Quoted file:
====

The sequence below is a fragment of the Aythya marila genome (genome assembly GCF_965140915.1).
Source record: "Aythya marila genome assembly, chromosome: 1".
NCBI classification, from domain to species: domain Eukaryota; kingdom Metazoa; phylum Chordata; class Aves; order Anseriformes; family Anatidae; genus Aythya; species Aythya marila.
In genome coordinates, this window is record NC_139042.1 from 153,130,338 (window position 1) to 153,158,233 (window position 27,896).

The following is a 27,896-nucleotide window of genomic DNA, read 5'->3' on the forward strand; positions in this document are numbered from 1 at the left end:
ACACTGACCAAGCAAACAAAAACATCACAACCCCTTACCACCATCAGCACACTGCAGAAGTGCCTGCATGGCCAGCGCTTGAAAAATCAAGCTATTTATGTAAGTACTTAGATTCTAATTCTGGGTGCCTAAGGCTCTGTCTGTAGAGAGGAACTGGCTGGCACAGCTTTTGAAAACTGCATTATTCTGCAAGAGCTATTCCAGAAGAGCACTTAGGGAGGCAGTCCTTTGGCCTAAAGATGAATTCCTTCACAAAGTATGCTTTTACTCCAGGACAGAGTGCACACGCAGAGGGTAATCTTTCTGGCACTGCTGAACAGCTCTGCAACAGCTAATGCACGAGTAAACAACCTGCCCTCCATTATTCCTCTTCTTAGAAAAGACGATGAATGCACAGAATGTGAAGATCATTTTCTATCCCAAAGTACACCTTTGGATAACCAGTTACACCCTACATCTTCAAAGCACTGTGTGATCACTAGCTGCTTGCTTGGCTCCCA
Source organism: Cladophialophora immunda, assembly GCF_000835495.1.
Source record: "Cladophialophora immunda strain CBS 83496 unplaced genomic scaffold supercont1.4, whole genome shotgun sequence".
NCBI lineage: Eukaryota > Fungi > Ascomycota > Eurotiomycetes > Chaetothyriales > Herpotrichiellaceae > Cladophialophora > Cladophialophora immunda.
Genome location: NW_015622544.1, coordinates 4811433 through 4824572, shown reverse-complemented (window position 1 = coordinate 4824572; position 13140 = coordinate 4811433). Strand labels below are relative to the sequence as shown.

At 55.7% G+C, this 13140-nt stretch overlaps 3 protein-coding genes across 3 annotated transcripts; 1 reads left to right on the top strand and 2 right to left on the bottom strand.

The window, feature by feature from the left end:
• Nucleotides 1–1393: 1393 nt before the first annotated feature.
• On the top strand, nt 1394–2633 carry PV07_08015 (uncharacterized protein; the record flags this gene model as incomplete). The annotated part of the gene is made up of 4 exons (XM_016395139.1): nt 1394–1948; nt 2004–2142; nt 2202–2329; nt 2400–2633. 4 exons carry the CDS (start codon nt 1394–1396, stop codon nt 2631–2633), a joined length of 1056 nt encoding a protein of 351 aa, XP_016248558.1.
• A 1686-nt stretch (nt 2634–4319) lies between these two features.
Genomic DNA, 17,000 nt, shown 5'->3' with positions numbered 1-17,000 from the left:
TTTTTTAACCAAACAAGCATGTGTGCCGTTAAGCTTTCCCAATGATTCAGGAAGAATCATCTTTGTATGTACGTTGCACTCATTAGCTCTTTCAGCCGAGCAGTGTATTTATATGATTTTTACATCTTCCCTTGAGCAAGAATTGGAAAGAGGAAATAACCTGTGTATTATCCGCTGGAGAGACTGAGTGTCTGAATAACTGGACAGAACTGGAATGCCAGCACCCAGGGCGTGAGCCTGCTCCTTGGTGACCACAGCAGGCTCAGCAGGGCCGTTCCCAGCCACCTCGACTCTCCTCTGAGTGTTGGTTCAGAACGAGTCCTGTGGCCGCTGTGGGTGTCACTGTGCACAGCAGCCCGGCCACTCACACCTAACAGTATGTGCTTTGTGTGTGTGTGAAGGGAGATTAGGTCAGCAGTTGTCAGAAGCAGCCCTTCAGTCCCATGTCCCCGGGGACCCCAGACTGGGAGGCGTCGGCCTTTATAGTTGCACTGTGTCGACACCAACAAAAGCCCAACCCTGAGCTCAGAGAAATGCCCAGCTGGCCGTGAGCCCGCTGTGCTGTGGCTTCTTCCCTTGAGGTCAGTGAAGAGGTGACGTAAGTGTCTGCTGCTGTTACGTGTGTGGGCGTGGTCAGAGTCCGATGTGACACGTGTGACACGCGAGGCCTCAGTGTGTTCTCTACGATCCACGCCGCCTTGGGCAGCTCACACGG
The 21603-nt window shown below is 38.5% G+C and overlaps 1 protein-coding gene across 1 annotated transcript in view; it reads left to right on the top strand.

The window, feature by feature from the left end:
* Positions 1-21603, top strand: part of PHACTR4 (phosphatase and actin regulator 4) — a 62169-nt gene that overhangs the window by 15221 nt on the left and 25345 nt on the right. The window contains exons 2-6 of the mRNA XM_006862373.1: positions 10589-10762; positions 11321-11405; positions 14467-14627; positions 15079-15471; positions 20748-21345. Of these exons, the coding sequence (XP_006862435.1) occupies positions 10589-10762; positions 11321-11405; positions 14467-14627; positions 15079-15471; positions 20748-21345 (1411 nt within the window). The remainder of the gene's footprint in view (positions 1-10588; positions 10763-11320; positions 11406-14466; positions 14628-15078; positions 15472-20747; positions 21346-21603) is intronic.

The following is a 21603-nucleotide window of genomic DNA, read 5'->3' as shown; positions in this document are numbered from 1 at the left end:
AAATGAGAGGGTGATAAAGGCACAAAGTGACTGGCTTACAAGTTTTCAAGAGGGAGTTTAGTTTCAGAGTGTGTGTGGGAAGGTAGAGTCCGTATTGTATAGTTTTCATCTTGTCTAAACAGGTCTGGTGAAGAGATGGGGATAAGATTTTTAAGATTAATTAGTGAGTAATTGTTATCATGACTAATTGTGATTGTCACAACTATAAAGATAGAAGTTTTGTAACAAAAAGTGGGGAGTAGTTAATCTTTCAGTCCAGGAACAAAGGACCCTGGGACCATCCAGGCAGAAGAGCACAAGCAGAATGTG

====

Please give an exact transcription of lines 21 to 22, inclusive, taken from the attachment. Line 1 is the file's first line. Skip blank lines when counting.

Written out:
The following is a 21603-nucleotide window of genomic DNA, read 5'->3' as shown; positions in this document are numbered from 1 at the left end:
AAATGAGAGGGTGATAAAGGCACAAAGTGACTGGCTTACAAGTTTTCAAGAGGGAGTTTAGTTTCAGAGTGTGTGTGGGAAGGTAGAGTCCGTATTGTATAGTTTTCATCTTGTCTAAACAGGTCTGGTGAAGAGATGGGGATAAGATTTTTAAGATTAATTAGTGAGTAATTGTTATCATGACTAATTGTGATTGTCACAACTATAAAGATAGAAGTTTTGTAACAAAAAGTGGGGAGTAGTTAATCTTTCAGTCCAGGAACAAAGGACCCTGGGACCATCCAGGCAGAAGAGCACAAGCAGAATGTG